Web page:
El Tri in America | The Movement

They all remember the notebook.

Anyone who played under Mexican national team coach Juan Carlos Osorio will tell you how he always used to jot down notes in his little spiral pad, using a red and blue pen to differentiate attacking players from defenders.

“You can still see him doing it now,” says New York Red Bulls II head coach John Wolyniec, who played under Osorio with the Red Bulls in 2008 and 2009.

“I never quite got a peek inside of it,” adds Calen Carr, who suited up for him in 2007 when Osorio took over a last-place Chicago Fire team midway through the season and led them into the playoffs.

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Osorio writing in his famous notebook during an MLS game. | Courtesy of Chicago Fire

But even though it may have been shrouded in mystery, that notebook was symbolic of Osorio’s meticulous nature during his three-year-run as an MLS head coach. And it’s that nature, some of his old MLS players believe, that can perhaps help Mexico snap a streak of six straight Round of 16 exits at the World Cup.

El Tri open Sunday vs. defending champs Germany, with both sides looking to win Group F to avoid a potential meeting with Brazil in their first knockout game.

“If there is a manager that can get Mexico to finally get over the hurdle,” Carr says, “I think Juan Carlos would be as prepared to get his team as psychologically and physically ready as anybody.”

Carr only played under Osorio for a short period of time in Chicago but nevertheless called him “one of my favorite coaches.” And he credits him for coming in right away and changing the mentality of the group because he knows how to “find a way to get people to really buy into what he’s doing.”

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Osorio's meticulous methods in Mexico training | Reuters/Action Images

Philadelphia Union head coach Jim Curtin agrees with that sentiment, although he admits Osorio’s style is “unorthodox” and initially came as a “shock to some players.” Curtin was certainly shocked the first time he saw Osorio sleeping in the Fire’s film room.

“His preparation for training sessions was pretty meticulous in terms of setting a cone down to literally the exact inch and being out on the field two hours before a session to make sure everything was up and running and not a minute was wasted,” says Curtin, who was injured during much of that 2007 season in Chicago, allowing him to more closely observe his coach.

“To watch what he’s done with Mexico is not a surprise because he did the same thing in the short time I was around him in Chicago. He’s bold. He doesn’t care what people think and he doesn’t care what the media says. He has his way.”

Osorio certainly has his share of critics with the Mexican fans and media but Curtin thinks that if you look at his 31-9-8 record with El Tri since taking over in late 2015, “not enough people talk about how good of a job he’s done there.”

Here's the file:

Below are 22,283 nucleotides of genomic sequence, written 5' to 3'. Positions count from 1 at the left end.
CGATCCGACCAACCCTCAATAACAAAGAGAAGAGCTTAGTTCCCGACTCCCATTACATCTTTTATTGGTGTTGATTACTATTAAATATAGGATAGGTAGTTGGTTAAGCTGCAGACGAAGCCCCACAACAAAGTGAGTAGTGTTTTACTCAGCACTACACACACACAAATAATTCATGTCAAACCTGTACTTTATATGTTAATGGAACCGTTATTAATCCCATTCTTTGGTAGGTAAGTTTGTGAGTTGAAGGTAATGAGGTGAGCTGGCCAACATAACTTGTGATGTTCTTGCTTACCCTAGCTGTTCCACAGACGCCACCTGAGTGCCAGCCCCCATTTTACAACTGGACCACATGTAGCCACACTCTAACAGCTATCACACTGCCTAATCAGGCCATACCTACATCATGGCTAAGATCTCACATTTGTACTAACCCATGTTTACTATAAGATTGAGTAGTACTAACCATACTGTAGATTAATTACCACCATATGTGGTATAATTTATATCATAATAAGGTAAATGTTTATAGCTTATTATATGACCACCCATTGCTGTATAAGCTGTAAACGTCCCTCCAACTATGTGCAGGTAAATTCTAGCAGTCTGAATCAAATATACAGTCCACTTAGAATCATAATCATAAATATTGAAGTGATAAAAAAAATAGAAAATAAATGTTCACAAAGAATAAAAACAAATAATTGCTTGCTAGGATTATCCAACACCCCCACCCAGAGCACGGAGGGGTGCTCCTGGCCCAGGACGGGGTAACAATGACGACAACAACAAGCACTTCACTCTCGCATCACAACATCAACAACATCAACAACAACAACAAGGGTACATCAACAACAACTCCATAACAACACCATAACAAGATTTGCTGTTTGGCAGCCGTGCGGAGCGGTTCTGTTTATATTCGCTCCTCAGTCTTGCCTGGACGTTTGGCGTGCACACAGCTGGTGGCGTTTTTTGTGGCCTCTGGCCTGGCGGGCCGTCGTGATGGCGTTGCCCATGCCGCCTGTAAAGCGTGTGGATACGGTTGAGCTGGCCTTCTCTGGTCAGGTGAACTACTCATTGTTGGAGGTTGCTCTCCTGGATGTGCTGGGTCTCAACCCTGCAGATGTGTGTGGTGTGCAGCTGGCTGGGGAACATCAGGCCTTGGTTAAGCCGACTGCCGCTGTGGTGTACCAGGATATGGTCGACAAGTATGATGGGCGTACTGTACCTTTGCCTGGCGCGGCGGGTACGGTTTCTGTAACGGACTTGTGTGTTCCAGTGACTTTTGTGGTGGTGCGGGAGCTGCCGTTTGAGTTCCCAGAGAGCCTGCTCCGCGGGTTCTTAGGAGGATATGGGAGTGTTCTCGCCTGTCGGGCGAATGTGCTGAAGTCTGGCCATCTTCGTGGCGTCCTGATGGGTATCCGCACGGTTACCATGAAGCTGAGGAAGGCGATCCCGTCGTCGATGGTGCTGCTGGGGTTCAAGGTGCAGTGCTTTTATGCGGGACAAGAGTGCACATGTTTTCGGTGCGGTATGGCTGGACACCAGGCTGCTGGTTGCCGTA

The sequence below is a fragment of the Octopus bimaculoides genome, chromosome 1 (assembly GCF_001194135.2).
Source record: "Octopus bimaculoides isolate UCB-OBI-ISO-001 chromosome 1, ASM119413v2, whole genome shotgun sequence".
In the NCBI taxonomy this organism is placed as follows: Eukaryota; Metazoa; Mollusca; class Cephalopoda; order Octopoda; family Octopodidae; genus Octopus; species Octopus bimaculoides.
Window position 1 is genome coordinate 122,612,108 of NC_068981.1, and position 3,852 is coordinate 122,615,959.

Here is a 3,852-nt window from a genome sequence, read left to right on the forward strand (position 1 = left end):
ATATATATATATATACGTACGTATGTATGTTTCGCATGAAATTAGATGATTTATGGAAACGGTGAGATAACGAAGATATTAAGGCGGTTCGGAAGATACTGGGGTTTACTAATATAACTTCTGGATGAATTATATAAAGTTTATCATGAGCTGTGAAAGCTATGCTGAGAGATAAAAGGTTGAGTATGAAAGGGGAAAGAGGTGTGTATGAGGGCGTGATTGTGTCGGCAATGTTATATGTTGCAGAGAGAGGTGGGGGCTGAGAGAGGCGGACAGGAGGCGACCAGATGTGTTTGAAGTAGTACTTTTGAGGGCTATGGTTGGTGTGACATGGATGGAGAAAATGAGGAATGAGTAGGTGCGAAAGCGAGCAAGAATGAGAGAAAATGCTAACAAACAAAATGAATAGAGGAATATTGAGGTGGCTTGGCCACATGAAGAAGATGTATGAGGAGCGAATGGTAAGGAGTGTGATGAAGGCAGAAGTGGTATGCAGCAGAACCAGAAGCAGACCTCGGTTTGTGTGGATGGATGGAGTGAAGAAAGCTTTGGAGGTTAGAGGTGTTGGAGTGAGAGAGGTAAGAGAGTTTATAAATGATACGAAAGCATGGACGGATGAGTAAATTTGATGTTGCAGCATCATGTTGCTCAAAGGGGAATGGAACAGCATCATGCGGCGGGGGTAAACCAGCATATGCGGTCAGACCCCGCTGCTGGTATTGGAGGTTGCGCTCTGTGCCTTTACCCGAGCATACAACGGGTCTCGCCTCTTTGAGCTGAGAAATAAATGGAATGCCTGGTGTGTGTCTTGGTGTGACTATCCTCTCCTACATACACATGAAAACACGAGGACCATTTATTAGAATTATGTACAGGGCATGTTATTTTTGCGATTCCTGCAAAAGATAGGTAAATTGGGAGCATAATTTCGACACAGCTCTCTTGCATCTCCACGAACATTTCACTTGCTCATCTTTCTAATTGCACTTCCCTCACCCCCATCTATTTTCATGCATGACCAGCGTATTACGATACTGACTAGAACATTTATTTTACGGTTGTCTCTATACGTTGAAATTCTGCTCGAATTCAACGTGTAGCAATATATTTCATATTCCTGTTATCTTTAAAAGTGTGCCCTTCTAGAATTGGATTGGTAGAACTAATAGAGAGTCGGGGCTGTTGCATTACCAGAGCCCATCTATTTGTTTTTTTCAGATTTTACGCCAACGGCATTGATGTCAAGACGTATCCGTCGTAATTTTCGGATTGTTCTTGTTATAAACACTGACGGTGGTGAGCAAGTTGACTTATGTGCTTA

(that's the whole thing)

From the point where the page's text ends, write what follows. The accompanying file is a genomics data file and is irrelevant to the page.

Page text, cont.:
He and others also believe the Colombian is uniquely suited to do well in a tournament setting because of how sharp he is at scouting and how unafraid he is to make big adjustments when needed.

“It’s no secret the criticism of Juan Carlos is he changes too much — changes formations, changes players,” Wolyniec says. “I think that comes from him coming at the game from a scouting perspective and reacting and adjusting to the opponent.”

“If you look at his track record, he hasn’t been a lot of places too long,” Carr adds. “I think part of the reason is he comes in fast and he’s passionate and I think there’s something to that in getting the best out of people in a short format.”

Carr also adds that not being Mexican may serve as an advantage because “he’s unburdened by some of the past, and I think he can help the team feel that way as well too.”

Perhaps then, after the World Cup, he may also be in the running for the US national team coaching job?

“I’d back him for it,” Carr says. “I think he checks a lot of boxes. I wouldn’t be surprised to see him considered for that position, which would sort of be an interesting wrinkle in the US-Mexico rivalry.”

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Osorio on the sidelines with the Red Bulls. | USA Today Sports

Wolyniec agrees that Osorio certainly has the pedigree, work ethic, scouting chops, international experience and MLS background to make him a candidate for the USMNT job. But no matter where the 57-year-old ends up, or if he stays with Mexico, the Red Bulls II coach will continue to look to him as an inspiration, just as he has for the past decade.

“The first thing you notice about Juan Carlos is his seriousness and his passion for the game,” Wolyniec says. “That comes off right away almost before he introduces himself. And that’s infectious.

“He would say players pick up on anything, so if you misplace a cone or say the wrong player's name, they’re going to pick up on that. So that’s why you have to be detailed and meticulous about what you’re doing.

“He’s certainly an example to follow but a model that’s hard to replicate.”